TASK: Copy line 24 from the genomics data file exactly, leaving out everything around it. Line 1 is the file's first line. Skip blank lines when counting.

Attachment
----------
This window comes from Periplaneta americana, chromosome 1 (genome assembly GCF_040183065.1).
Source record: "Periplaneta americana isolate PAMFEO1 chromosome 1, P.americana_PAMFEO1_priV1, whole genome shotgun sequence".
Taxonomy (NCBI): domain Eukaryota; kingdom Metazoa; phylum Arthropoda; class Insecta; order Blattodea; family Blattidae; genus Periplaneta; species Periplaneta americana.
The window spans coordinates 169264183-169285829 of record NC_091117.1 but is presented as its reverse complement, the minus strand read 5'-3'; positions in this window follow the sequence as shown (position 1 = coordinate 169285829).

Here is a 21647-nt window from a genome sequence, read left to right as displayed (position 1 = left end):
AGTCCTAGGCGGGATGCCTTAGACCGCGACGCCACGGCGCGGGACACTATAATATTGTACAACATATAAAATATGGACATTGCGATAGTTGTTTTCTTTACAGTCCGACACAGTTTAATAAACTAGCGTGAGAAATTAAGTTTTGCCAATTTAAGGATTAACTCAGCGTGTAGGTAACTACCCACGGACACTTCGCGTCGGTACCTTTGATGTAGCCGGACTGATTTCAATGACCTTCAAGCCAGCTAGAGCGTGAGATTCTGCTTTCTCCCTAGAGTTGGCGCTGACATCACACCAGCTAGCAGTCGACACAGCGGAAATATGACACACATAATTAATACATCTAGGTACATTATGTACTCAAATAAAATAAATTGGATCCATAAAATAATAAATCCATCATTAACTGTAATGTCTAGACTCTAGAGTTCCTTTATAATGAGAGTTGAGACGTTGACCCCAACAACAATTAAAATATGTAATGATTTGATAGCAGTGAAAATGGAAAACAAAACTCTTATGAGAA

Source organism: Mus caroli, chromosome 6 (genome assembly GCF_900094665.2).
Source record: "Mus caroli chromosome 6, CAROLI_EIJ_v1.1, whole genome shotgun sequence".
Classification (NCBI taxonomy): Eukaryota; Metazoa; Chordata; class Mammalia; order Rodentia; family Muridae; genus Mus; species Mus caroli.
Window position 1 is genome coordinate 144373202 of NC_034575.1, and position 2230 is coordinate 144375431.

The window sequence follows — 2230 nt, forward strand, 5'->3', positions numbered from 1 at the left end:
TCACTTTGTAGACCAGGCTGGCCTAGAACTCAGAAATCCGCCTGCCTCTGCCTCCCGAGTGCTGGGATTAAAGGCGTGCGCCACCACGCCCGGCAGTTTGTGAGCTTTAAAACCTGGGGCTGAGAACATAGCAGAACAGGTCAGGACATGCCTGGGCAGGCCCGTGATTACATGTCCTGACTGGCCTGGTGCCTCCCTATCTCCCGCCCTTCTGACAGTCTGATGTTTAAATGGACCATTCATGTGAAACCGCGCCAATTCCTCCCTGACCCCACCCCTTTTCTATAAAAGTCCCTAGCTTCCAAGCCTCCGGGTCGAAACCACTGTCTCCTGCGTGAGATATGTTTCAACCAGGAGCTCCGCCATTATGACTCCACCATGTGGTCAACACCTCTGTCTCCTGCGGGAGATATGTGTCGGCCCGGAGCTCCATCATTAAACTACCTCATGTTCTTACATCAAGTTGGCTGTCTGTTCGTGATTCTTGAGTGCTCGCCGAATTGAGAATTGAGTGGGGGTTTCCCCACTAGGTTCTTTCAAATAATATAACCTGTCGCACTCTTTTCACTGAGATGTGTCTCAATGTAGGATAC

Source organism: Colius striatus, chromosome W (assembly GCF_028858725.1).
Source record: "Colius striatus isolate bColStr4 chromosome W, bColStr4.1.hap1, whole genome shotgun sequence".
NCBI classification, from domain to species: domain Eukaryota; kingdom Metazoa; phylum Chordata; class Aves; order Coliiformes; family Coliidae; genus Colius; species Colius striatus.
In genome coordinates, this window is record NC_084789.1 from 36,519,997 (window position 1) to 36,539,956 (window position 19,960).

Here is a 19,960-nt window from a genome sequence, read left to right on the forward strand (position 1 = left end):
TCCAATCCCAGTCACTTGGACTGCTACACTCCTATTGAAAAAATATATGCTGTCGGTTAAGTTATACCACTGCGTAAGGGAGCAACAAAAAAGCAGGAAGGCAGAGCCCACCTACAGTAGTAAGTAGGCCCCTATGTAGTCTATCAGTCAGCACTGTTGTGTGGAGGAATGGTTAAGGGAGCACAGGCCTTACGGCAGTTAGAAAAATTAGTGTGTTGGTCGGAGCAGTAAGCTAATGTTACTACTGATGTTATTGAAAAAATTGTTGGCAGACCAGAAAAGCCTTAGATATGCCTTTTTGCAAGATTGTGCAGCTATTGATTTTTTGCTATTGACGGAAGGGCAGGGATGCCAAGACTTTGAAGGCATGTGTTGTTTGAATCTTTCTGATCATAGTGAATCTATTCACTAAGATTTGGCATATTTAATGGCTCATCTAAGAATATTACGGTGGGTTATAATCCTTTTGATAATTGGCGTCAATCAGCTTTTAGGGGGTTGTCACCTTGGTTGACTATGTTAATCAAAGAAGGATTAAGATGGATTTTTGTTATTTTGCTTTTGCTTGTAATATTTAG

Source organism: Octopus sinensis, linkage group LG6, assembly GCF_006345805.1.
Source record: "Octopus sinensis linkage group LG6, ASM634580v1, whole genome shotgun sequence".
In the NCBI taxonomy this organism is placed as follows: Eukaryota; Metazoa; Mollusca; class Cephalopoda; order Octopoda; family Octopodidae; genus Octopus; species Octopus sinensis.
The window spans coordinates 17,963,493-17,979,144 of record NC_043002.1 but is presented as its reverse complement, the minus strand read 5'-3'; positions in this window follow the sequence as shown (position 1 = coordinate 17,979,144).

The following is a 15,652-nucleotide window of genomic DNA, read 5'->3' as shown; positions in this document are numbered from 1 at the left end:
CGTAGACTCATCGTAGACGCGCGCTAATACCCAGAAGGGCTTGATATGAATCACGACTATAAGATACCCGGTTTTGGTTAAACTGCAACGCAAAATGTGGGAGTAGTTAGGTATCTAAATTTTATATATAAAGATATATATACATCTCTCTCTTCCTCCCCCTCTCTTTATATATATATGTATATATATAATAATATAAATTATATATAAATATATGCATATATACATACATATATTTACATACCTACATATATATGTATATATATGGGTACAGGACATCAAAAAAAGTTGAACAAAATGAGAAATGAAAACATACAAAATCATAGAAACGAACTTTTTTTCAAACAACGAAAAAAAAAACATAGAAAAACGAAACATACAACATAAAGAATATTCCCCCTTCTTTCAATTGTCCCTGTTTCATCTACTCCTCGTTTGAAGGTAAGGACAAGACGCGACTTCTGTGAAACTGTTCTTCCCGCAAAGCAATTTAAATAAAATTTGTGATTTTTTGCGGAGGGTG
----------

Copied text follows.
CGTAGACTCATCGTAGACGCGCGCTAATACCCAGAAGGGCTTGATATGAATCACGACTATAAGATACCCGGTTTTGGTTAAACTGCAACGCAAAATGTGGGAGTAGTTAGGTATCTAAATTTTATATATAAAGATATATATACATCTCTCTCTTCCTCCCCCTCTCTTTATATATATATGTATATATATAATAATATAAATTATATATAAATATATGCATATATACATACATATATTTACATACCTACATATATATGTATATATATGGGTACAGGACATCAAAAAAAGTTGAACAAAATGAGAAATGAAAACATACAAAATCATAGAAACGAACTTTTTTTCAAACAACGAAAAAAAAAACATAGAAAAACGAAACATACAACATAAAGAATATTCCCCCTTCTTTCAATTGTCCCTGTTTCATCTACTCCTCGTTTGAAGGTAAGGACAAGACGCGACTTCTGTGAAACTGTTCTTCCCGCAAAGCAATTTAAATAAAATTTGTGATTTTTTGCGGAGGGTG